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I'm trying to create for the first time a Postgres database, so this is probably a stupid question. I assigned basic read-only permissions to the db role that must access the database from my php scripts, and I have a curiosity: if I execute

GRANT some_or_all_privileges ON ALL TABLES IN SCHEMA schema TO role;

is there any need to execute also

GRANT USAGE ON SCHEMA schema TO role;

?

From documentation:

USAGE: For schemas, allows access to objects contained in the specified schema (assuming that the objects' own privilege requirements are also met). Essentially this allows the grantee to "look up" objects within the schema.

I think that if I can select or manipulate any data contained in the schema, I can access to any objects of the schema itself. Am I wrong? If not, what GRANT USAGE ON SCHEMA is used for? And what does the documentation means exactly with "assuming that the objects' own privilege requirements are also met"?

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2 Answers 2

up vote 13 down vote accepted

GRANTs on different objects are separate. GRANTing on a database doesn't GRANT rights to the schema within. Similiarly, GRANTing on a schema doesn't grant rights on the tables within.

If you have rights to SELECT from a table, but not the right to see it in the schema that contains it then you can't access the table. The rights tests are done in order: Do you have USAGE on the schema? No: Reject access. Yes: Do you also have the appropriate rights on the table? No: Reject access. Yes: Check column privileges.

Your confusion may arise from the fact that the public schema has a default GRANT of all rights to the role public, which every user/group is a member of. So everyone already has usage on that schema.

The phase:

(assuming that the objects' own privilege requirements are also met)

Is saying that you must have USAGE on a schema to use objects within it, but having USAGE on a schema is not its self sufficient to use the objects within the schema, you must also have rights on the objects themselves.

It's like a directory tree. If you create a directory somedir with file somefile within it then set it so that only your own user can access the directory or the file (mode rwx------ on the dir, mode rw------- on the file) then nobody else can list the directory to see that the file exists.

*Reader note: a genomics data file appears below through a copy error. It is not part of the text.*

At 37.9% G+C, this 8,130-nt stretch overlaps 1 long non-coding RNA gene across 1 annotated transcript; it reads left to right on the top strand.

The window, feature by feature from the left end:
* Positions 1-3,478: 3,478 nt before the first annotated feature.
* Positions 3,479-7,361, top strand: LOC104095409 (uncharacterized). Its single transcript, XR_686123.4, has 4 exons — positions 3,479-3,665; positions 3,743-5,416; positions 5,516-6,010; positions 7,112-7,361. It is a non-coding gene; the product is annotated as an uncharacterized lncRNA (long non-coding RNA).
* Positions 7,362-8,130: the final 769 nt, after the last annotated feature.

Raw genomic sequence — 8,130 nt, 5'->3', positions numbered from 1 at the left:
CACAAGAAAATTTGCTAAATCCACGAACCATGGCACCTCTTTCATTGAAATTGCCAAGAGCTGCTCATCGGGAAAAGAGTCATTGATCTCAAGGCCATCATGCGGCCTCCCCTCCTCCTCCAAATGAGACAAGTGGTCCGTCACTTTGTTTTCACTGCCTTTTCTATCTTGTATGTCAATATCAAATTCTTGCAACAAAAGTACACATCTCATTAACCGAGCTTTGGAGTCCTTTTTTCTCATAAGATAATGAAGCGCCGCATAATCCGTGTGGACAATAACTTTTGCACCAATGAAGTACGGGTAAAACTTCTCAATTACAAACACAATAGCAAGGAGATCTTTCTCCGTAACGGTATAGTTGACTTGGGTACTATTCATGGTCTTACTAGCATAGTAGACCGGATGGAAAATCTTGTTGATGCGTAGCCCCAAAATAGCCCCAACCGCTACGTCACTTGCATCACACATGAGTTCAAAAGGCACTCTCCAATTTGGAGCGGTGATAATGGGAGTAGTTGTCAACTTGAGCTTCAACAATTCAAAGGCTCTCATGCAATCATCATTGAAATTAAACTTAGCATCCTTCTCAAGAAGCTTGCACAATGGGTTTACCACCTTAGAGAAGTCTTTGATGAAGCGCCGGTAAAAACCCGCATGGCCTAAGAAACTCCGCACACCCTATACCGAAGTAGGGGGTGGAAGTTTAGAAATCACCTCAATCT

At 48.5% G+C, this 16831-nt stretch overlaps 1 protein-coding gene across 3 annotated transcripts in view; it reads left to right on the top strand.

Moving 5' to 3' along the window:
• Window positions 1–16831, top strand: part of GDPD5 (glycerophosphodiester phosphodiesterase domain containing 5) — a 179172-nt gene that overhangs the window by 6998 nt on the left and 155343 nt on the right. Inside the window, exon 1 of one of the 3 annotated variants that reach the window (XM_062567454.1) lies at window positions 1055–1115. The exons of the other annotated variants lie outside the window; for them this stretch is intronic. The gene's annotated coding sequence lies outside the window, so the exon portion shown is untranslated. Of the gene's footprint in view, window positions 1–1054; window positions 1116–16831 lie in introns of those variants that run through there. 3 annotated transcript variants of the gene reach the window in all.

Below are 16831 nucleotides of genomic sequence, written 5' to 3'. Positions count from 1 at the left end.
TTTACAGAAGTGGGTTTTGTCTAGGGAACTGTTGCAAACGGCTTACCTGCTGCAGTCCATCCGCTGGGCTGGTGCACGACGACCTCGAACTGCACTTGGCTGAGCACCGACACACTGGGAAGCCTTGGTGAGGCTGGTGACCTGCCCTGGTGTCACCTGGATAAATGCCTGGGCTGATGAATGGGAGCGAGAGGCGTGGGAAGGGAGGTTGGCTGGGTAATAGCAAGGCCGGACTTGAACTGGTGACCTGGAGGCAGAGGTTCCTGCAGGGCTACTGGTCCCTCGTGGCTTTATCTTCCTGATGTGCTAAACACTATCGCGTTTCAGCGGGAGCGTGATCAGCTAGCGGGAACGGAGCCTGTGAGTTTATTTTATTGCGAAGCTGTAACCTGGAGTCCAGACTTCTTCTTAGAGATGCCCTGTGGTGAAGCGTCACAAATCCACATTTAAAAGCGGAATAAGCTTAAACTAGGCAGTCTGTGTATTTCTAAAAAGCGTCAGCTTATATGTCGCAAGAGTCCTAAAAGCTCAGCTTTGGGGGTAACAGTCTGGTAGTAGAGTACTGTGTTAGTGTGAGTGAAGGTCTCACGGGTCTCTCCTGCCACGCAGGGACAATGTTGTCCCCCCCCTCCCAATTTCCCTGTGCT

If you were to grant world-read rights on the file (mode rw-r--r--) but not change the directory permissions it'd make no difference. Nobody could see the file in order to read it, because they don't have the rights to list the directory.

If you instead set rwx-r-xr-x on the directory, setting it so people can list and traverse the directory but not changing the file permissions, people could list the file but could not read it because they'd have no access to the file.

You need to set both permissions for people to actually be able to view the file.

Same thing in Pg. You need both schema USAGE rights and object rights to perform an action on an object, like SELECT from a table.

(The analogy falls down a bit in that PostgreSQL doesn't have row-level security yet, so the user can still "see" that the table exists in the schema by SELECTing from pg_class directly. They can't interact with it in any way, though, so it's just the "list" part that isn't quite the same.)

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Now it's very clear with the directory example :) I must say this is a problem if you insert some table or row with a superuser, for example when you add postGIS using CREATE EXTENSION. It's more or less the same problem with files created on Linux while you're su. It will be good if there's a sort of sudo -e for statements in pqsl. –  Lucas Malor Jun 28 '13 at 8:04
1  
@LucasMalor Well, there's ALTER DEFAULT PRIVILEGES... –  Craig Ringer Jun 28 '13 at 8:06
    
Anyway now I realized that GRANT statements not specific for tables are not what I want, since they affect all databases... :s –  Lucas Malor Jun 28 '13 at 10:58
1  
@LucasMalor Er... no, they don't. GRANT on a schema affects that schema. GRANT ... ON ALL TABLES IN SCHEMA ... affects all tables in a schema in a particular database. There are no GRANTs that affect all databases (ok, except GRANTing role membership to a user). –  Craig Ringer Jun 28 '13 at 11:02
    
Ah excuse me, I executed the statements when I was logged as "postgres" superuser, and they affected the "postgres" database. I thought that if you run psql without -d db you're operating "outside" any db, but you're always connected to a db and by default you're connected to the db with the same name of your role. db = role = user = group... it's a bit confusing :D –  Lucas Malor Jun 28 '13 at 11:55

For a production system, you can use this configuration :

--ACCESS BD
REVOKE CONNECT ON DATABASE nova FROM PUBLIC;
GRANT  CONNECT ON DATABASE nova  TO user;

--ACCESS SCHEMA
REVOKE ALL     ON SCHEMA public FROM PUBLIC;
GRANT  USAGE   ON SCHEMA public  TO user;

--ACCESS TABLES
REVOKE ALL ON ALL TABLES IN SCHEMA public FROM PUBLIC ;
GRANT SELECT                         ON ALL TABLES IN SCHEMA public TO read_only ;
GRANT SELECT, INSERT, UPDATE, DELETE ON ALL TABLES IN SCHEMA public TO read_write ;
GRANT ALL                            ON ALL TABLES IN SCHEMA public TO admin ;
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